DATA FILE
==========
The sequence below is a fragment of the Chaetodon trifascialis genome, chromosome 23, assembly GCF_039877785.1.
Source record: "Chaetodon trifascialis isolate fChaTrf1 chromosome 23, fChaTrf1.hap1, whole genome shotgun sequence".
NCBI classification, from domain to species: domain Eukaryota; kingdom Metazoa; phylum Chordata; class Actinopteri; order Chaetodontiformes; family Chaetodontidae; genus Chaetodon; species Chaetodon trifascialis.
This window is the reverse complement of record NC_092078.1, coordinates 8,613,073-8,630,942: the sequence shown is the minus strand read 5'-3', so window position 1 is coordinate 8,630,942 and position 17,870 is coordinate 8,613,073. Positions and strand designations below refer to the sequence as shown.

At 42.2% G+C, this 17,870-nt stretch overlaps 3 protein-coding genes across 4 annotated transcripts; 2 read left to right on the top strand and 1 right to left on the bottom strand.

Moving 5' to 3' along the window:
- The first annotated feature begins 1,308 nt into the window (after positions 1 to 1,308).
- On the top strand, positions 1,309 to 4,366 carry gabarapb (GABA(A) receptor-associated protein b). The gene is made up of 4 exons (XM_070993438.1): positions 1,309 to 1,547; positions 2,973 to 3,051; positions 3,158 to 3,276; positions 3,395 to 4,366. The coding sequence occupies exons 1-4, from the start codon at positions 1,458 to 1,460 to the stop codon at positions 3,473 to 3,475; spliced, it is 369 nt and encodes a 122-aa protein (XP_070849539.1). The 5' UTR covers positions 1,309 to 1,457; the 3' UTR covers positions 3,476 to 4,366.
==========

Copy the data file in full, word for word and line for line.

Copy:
The sequence below is a fragment of the Chaetodon trifascialis genome, chromosome 23, assembly GCF_039877785.1.
Source record: "Chaetodon trifascialis isolate fChaTrf1 chromosome 23, fChaTrf1.hap1, whole genome shotgun sequence".
NCBI classification, from domain to species: domain Eukaryota; kingdom Metazoa; phylum Chordata; class Actinopteri; order Chaetodontiformes; family Chaetodontidae; genus Chaetodon; species Chaetodon trifascialis.
This window is the reverse complement of record NC_092078.1, coordinates 8,613,073-8,630,942: the sequence shown is the minus strand read 5'-3', so window position 1 is coordinate 8,630,942 and position 17,870 is coordinate 8,613,073. Positions and strand designations below refer to the sequence as shown.

At 42.2% G+C, this 17,870-nt stretch overlaps 3 protein-coding genes across 4 annotated transcripts; 2 read left to right on the top strand and 1 right to left on the bottom strand.

Moving 5' to 3' along the window:
- The first annotated feature begins 1,308 nt into the window (after positions 1 to 1,308).
- On the top strand, positions 1,309 to 4,366 carry gabarapb (GABA(A) receptor-associated protein b). The gene is made up of 4 exons (XM_070993438.1): positions 1,309 to 1,547; positions 2,973 to 3,051; positions 3,158 to 3,276; positions 3,395 to 4,366. The coding sequence occupies exons 1-4, from the start codon at positions 1,458 to 1,460 to the stop codon at positions 3,473 to 3,475; spliced, it is 369 nt and encodes a 122-aa protein (XP_070849539.1). The 5' UTR covers positions 1,309 to 1,457; the 3' UTR covers positions 3,476 to 4,366.